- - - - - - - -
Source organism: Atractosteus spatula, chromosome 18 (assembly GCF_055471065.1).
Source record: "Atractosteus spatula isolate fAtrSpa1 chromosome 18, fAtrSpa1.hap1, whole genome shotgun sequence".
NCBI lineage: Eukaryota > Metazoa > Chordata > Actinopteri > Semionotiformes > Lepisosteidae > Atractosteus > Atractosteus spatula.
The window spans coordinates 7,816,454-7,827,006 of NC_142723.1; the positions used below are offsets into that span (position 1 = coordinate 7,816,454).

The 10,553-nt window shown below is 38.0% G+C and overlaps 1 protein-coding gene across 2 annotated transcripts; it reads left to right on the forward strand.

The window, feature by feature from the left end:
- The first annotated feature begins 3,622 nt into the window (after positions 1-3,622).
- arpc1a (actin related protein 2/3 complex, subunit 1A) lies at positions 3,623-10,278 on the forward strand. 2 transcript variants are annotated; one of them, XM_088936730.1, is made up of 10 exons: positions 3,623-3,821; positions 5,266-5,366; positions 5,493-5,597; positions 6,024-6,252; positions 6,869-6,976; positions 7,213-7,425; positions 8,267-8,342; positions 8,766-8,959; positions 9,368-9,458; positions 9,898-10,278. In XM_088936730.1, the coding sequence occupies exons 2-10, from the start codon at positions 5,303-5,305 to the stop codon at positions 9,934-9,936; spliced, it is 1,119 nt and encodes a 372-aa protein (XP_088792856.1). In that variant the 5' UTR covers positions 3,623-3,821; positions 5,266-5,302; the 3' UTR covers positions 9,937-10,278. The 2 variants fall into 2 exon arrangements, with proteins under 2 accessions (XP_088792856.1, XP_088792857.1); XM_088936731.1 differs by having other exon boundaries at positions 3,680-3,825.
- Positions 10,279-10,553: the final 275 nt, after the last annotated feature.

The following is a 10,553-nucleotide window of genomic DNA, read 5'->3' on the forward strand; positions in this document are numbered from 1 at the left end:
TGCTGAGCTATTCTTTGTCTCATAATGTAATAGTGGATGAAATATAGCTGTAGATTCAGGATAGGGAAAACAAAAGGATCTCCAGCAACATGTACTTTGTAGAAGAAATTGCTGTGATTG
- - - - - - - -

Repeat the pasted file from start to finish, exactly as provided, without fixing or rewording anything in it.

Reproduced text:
Source organism: Atractosteus spatula, chromosome 18 (assembly GCF_055471065.1).
Source record: "Atractosteus spatula isolate fAtrSpa1 chromosome 18, fAtrSpa1.hap1, whole genome shotgun sequence".
NCBI lineage: Eukaryota > Metazoa > Chordata > Actinopteri > Semionotiformes > Lepisosteidae > Atractosteus > Atractosteus spatula.
The window spans coordinates 7,816,454-7,827,006 of NC_142723.1; the positions used below are offsets into that span (position 1 = coordinate 7,816,454).

The 10,553-nt window shown below is 38.0% G+C and overlaps 1 protein-coding gene across 2 annotated transcripts; it reads left to right on the forward strand.

The window, feature by feature from the left end:
- The first annotated feature begins 3,622 nt into the window (after positions 1-3,622).
- arpc1a (actin related protein 2/3 complex, subunit 1A) lies at positions 3,623-10,278 on the forward strand. 2 transcript variants are annotated; one of them, XM_088936730.1, is made up of 10 exons: positions 3,623-3,821; positions 5,266-5,366; positions 5,493-5,597; positions 6,024-6,252; positions 6,869-6,976; positions 7,213-7,425; positions 8,267-8,342; positions 8,766-8,959; positions 9,368-9,458; positions 9,898-10,278. In XM_088936730.1, the coding sequence occupies exons 2-10, from the start codon at positions 5,303-5,305 to the stop codon at positions 9,934-9,936; spliced, it is 1,119 nt and encodes a 372-aa protein (XP_088792856.1). In that variant the 5' UTR covers positions 3,623-3,821; positions 5,266-5,302; the 3' UTR covers positions 9,937-10,278. The 2 variants fall into 2 exon arrangements, with proteins under 2 accessions (XP_088792856.1, XP_088792857.1); XM_088936731.1 differs by having other exon boundaries at positions 3,680-3,825.
- Positions 10,279-10,553: the final 275 nt, after the last annotated feature.

The following is a 10,553-nucleotide window of genomic DNA, read 5'->3' on the forward strand; positions in this document are numbered from 1 at the left end:
TGCTGAGCTATTCTTTGTCTCATAATGTAATAGTGGATGAAATATAGCTGTAGATTCAGGATAGGGAAAACAAAAGGATCTCCAGCAACATGTACTTTGTAGAAGAAATTGCTGTGATTG